Context: Advance care planning (ACP) has focused on documenting life-sustaining treatment preferences in advance directives (ADs). The ADs alone may be insufficient to prepare diverse patients and surrogates for complex medical decisions.
Objectives: To understand what steps best prepare patients and surrogates for decision making.
Methods: We conducted 13 English/Spanish focus groups with participants from a Veterans Affairs and county hospital and the community. Seven groups included patients (n=38), aged ≥65 years, who reported making serious medical decisions. Six separate groups included surrogates (n=31), aged ≥18 years, who made decisions for others. Semistructured focus groups asked what activities best prepared the participants for decision making. Two investigators independently coded data and performed thematic content analysis. Disputes were resolved by consensus.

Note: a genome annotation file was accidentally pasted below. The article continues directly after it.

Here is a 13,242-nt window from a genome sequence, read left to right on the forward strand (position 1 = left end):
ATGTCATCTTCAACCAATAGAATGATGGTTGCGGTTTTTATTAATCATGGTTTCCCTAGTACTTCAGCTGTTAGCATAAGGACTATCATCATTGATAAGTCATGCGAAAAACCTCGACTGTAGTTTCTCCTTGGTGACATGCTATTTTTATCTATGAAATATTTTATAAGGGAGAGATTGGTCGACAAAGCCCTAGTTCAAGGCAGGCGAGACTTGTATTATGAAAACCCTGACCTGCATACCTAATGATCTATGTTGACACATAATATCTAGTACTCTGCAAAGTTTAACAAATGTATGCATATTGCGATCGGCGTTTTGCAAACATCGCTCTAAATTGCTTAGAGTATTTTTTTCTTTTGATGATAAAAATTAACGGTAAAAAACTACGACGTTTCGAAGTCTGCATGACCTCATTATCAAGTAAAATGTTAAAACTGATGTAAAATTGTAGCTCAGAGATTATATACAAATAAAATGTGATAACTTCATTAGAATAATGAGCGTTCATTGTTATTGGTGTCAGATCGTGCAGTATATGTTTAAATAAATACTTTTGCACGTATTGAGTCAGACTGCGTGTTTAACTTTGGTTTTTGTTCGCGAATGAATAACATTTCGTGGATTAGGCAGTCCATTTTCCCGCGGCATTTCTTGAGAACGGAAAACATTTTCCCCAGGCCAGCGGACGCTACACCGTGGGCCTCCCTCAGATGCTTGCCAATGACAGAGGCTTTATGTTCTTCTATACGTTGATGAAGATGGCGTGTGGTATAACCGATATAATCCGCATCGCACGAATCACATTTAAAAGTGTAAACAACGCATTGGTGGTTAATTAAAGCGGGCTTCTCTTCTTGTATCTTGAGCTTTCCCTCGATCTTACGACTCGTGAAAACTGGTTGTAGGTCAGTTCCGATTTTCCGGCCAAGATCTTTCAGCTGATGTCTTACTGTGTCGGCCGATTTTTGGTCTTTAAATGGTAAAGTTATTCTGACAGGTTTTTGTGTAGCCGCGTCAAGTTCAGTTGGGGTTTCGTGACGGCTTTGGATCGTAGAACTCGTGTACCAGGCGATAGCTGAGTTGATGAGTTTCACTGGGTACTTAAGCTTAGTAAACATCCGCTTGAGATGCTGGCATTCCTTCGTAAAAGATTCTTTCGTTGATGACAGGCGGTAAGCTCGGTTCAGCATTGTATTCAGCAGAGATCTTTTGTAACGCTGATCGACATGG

Results: The mean±SD patient age was 78±8 years, and 61% were nonwhite. The mean±SD surrogate age was 57±10 years, and 91% were nonwhite. Qualitative analysis identified four overarching themes about how to best prepare for decision making: 1) identify values based on past experiences and quality of life, 2) choose surrogates wisely and verify that they understand their role, 3) decide whether to grant leeway in surrogate decision making, and 4) inform other family and friends of one's wishes to prevent conflict.
Conclusion: Beyond ADs, patients and surrogates recommend several additional steps to prepare for medical decision making including using past experiences to identify values, verifying that the surrogate understands their role, deciding whether to grant surrogates leeway, and informing other family and friends of one's wishes. Future ACP interventions should consider incorporating these additional ACP activities.
Keywords: Advance directives; aging; decision making; qualitative research.
Published by Elsevier Inc.